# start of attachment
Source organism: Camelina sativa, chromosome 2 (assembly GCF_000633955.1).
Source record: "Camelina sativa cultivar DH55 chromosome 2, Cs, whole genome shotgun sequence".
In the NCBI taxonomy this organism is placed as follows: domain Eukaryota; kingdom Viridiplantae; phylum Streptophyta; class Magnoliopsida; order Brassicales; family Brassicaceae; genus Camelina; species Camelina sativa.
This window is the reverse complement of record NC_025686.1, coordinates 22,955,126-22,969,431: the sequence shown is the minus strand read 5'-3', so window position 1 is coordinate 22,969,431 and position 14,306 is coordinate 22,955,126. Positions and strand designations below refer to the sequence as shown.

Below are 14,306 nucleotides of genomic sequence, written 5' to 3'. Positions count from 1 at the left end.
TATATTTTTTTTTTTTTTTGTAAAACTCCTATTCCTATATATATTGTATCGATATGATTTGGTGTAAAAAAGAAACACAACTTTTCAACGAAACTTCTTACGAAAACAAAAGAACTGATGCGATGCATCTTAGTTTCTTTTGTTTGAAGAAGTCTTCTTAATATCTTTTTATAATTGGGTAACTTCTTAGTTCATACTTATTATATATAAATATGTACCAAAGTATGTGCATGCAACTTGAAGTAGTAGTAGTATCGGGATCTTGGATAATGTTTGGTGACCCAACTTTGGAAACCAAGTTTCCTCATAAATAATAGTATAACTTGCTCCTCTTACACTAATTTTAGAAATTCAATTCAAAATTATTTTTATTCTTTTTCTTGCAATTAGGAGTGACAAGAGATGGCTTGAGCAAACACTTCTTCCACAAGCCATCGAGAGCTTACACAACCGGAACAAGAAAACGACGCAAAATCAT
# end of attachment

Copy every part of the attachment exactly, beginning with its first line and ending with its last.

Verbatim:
Source organism: Camelina sativa, chromosome 2 (assembly GCF_000633955.1).
Source record: "Camelina sativa cultivar DH55 chromosome 2, Cs, whole genome shotgun sequence".
In the NCBI taxonomy this organism is placed as follows: domain Eukaryota; kingdom Viridiplantae; phylum Streptophyta; class Magnoliopsida; order Brassicales; family Brassicaceae; genus Camelina; species Camelina sativa.
This window is the reverse complement of record NC_025686.1, coordinates 22,955,126-22,969,431: the sequence shown is the minus strand read 5'-3', so window position 1 is coordinate 22,969,431 and position 14,306 is coordinate 22,955,126. Positions and strand designations below refer to the sequence as shown.

Below are 14,306 nucleotides of genomic sequence, written 5' to 3'. Positions count from 1 at the left end.
TATATTTTTTTTTTTTTTTGTAAAACTCCTATTCCTATATATATTGTATCGATATGATTTGGTGTAAAAAAGAAACACAACTTTTCAACGAAACTTCTTACGAAAACAAAAGAACTGATGCGATGCATCTTAGTTTCTTTTGTTTGAAGAAGTCTTCTTAATATCTTTTTATAATTGGGTAACTTCTTAGTTCATACTTATTATATATAAATATGTACCAAAGTATGTGCATGCAACTTGAAGTAGTAGTAGTATCGGGATCTTGGATAATGTTTGGTGACCCAACTTTGGAAACCAAGTTTCCTCATAAATAATAGTATAACTTGCTCCTCTTACACTAATTTTAGAAATTCAATTCAAAATTATTTTTATTCTTTTTCTTGCAATTAGGAGTGACAAGAGATGGCTTGAGCAAACACTTCTTCCACAAGCCATCGAGAGCTTACACAACCGGAACAAGAAAACGACGCAAAATCAT